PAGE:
We are rushing into the gift giving and consuming portion of the year. It’s time to buy, buy, buy, we’re told. It’s time to say thanks. It’s time to make the rich a little richer and us poorer folks burdened with a little more stuff. That’s how I see it, anyway.
For some of us, this holiday season is an opportunity to combine our love of knitting/crafting with showing love to others. We love planning for you. Coming up with the perfect gift item. We love choosing the yarn that will envelop you. We love the process of hours upon hours of repeating pretty much the same stitches. We love meditating, with you in our thoughts and heart. And let’s be honest, we also don’t shirk away from some cussing when things go wrong. But be assured, most of what you are receiving is pure love.
Unfortunately, we are only human and come with expectations of being appreciated and thanked. If you don’t like the color of the socks, or that scarf clashes with your hat, or the shawl is absolutely not your style, we’re sorry. We would have gotten it right if you would have given us better directions. Or maybe we were just wrong in choosing what we did. It happens. But what’s left is still the love, nothing can take that away.
My advice to everyone on the receiving end of knitted or other handcrafted gifts is this: Muster up as much of an enthusiastic ‘thank you’ as you can. A thank you for the love shown, the appreciation expressed, the time devoted, and perhaps even the gift itself, give it a chance. Obviously the knitter or crafter saw something that might not immediately be obvious to you.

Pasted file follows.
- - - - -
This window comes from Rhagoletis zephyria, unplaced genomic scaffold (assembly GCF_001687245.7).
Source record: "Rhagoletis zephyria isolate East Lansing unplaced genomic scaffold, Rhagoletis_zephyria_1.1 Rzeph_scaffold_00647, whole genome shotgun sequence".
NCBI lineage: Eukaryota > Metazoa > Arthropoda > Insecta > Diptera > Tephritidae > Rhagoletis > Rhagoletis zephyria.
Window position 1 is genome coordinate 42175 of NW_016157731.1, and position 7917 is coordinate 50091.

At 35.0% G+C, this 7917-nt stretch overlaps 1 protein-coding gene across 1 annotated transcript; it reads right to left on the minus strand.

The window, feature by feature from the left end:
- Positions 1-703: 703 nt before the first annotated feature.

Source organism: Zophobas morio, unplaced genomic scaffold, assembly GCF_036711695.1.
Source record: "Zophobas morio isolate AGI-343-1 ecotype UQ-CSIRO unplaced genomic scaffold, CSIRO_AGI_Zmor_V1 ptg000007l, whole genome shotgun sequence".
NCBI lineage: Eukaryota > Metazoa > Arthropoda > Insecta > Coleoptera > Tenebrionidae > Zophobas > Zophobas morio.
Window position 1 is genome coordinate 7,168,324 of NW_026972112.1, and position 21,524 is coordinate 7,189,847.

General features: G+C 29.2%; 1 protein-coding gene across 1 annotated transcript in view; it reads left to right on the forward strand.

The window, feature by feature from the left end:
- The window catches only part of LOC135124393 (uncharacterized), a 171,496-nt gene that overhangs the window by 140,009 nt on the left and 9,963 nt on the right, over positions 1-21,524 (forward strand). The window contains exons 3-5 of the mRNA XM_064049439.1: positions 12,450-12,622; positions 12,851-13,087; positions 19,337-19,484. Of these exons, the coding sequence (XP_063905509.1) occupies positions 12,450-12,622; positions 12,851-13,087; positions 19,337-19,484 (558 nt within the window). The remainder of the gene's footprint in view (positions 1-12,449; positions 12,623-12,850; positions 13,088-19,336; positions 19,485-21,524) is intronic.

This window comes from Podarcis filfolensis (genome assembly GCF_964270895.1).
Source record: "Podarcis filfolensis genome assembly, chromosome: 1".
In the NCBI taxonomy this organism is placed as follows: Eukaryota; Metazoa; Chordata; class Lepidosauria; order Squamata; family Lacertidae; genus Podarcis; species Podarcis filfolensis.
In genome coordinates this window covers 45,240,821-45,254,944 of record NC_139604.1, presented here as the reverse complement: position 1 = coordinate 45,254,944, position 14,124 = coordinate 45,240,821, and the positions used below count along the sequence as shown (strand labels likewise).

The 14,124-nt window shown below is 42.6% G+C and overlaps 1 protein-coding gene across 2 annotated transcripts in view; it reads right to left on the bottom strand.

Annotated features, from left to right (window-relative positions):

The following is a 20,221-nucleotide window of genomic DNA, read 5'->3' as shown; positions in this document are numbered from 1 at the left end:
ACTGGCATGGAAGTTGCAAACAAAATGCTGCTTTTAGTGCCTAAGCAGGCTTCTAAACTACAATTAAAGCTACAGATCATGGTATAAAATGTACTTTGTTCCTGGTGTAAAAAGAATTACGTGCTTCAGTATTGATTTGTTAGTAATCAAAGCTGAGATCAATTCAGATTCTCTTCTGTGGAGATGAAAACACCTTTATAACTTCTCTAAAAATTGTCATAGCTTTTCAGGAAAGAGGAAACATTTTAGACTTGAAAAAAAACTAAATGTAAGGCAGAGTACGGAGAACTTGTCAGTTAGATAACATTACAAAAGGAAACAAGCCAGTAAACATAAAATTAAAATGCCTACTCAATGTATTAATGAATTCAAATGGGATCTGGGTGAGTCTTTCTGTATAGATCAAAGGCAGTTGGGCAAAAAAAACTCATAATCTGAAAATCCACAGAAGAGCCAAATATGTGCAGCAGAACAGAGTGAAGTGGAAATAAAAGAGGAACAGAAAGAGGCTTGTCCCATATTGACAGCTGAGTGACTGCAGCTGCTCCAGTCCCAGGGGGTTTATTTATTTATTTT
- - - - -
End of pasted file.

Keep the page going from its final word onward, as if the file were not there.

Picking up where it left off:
You can’t even exchange the gift? Listen, you don’t want to. Why would you want to return love? For what? A Dollar Store trinket? Socks made in China?
This year, honor the intentions that went into the knitted gift. And give the appreciation it deserves, if not from your perspective then from the giver’s perspective. We have that much empathy left, right?
Speaking only for myself here, I don’t mind if I get a big thank you and an ooh and an aah, and then a but…. It’s not your color? You would never wear it? It clashes with your coat? It itches? Give it back gently, and ask if I would know someone else who’d appreciate it. It would save some knitting time next year when I’m under the holiday pressure. For a knitter, one of the worst fates is the gift stuffed in the back of the closet.
Of course the best is if you let me know in advance what you like. Don’t get too specific. Don’t take away my joy of hours with Ravelry looking for the perfect pattern. Or looking in local yarn shops or online for the perfect matching yarn. It’s ok to name a category like: scarf, shawl but no lace, socks but not too colorful. If you need it to match a coat or pants, say that too. Just don’t treat me like the hired help by handing me a picture and telling me: knit that.